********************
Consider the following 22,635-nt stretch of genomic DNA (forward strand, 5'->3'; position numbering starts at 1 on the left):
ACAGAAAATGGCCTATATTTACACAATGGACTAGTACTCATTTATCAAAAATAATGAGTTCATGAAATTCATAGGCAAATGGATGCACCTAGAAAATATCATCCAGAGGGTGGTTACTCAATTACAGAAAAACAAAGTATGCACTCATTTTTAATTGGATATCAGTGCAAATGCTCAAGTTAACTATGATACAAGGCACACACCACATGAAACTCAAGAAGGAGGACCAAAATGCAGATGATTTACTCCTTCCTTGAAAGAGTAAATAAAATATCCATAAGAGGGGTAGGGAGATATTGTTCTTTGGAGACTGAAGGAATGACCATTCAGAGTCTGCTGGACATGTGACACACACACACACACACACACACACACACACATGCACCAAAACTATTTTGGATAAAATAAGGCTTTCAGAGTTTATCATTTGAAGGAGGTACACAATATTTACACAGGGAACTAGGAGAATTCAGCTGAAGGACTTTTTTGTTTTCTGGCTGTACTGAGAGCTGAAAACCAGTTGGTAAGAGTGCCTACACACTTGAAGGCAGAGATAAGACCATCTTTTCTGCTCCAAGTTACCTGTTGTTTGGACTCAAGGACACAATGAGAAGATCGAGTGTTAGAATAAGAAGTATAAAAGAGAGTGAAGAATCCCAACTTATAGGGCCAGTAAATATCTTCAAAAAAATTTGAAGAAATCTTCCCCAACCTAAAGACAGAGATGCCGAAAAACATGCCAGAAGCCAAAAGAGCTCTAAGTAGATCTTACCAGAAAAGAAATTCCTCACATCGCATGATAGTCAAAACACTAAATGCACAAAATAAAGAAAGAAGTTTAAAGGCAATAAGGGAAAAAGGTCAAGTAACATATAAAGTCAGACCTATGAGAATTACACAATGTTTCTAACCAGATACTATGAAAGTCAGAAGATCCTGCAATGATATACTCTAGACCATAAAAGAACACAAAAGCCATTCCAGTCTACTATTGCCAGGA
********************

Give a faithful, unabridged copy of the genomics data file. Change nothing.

Consider the following 22,635-nt stretch of genomic DNA (forward strand, 5'->3'; position numbering starts at 1 on the left):
ACAGAAAATGGCCTATATTTACACAATGGACTAGTACTCATTTATCAAAAATAATGAGTTCATGAAATTCATAGGCAAATGGATGCACCTAGAAAATATCATCCAGAGGGTGGTTACTCAATTACAGAAAAACAAAGTATGCACTCATTTTTAATTGGATATCAGTGCAAATGCTCAAGTTAACTATGATACAAGGCACACACCACATGAAACTCAAGAAGGAGGACCAAAATGCAGATGATTTACTCCTTCCTTGAAAGAGTAAATAAAATATCCATAAGAGGGGTAGGGAGATATTGTTCTTTGGAGACTGAAGGAATGACCATTCAGAGTCTGCTGGACATGTGACACACACACACACACACACACACACACACACATGCACCAAAACTATTTTGGATAAAATAAGGCTTTCAGAGTTTATCATTTGAAGGAGGTACACAATATTTACACAGGGAACTAGGAGAATTCAGCTGAAGGACTTTTTTGTTTTCTGGCTGTACTGAGAGCTGAAAACCAGTTGGTAAGAGTGCCTACACACTTGAAGGCAGAGATAAGACCATCTTTTCTGCTCCAAGTTACCTGTTGTTTGGACTCAAGGACACAATGAGAAGATCGAGTGTTAGAATAAGAAGTATAAAAGAGAGTGAAGAATCCCAACTTATAGGGCCAGTAAATATCTTCAAAAAAATTTGAAGAAATCTTCCCCAACCTAAAGACAGAGATGCCGAAAAACATGCCAGAAGCCAAAAGAGCTCTAAGTAGATCTTACCAGAAAAGAAATTCCTCACATCGCATGATAGTCAAAACACTAAATGCACAAAATAAAGAAAGAAGTTTAAAGGCAATAAGGGAAAAAGGTCAAGTAACATATAAAGTCAGACCTATGAGAATTACACAATGTTTCTAACCAGATACTATGAAAGTCAGAAGATCCTGCAATGATATACTCTAGACCATAAAAGAACACAAAAGCCATTCCAGTCTACTATTGCCAGGA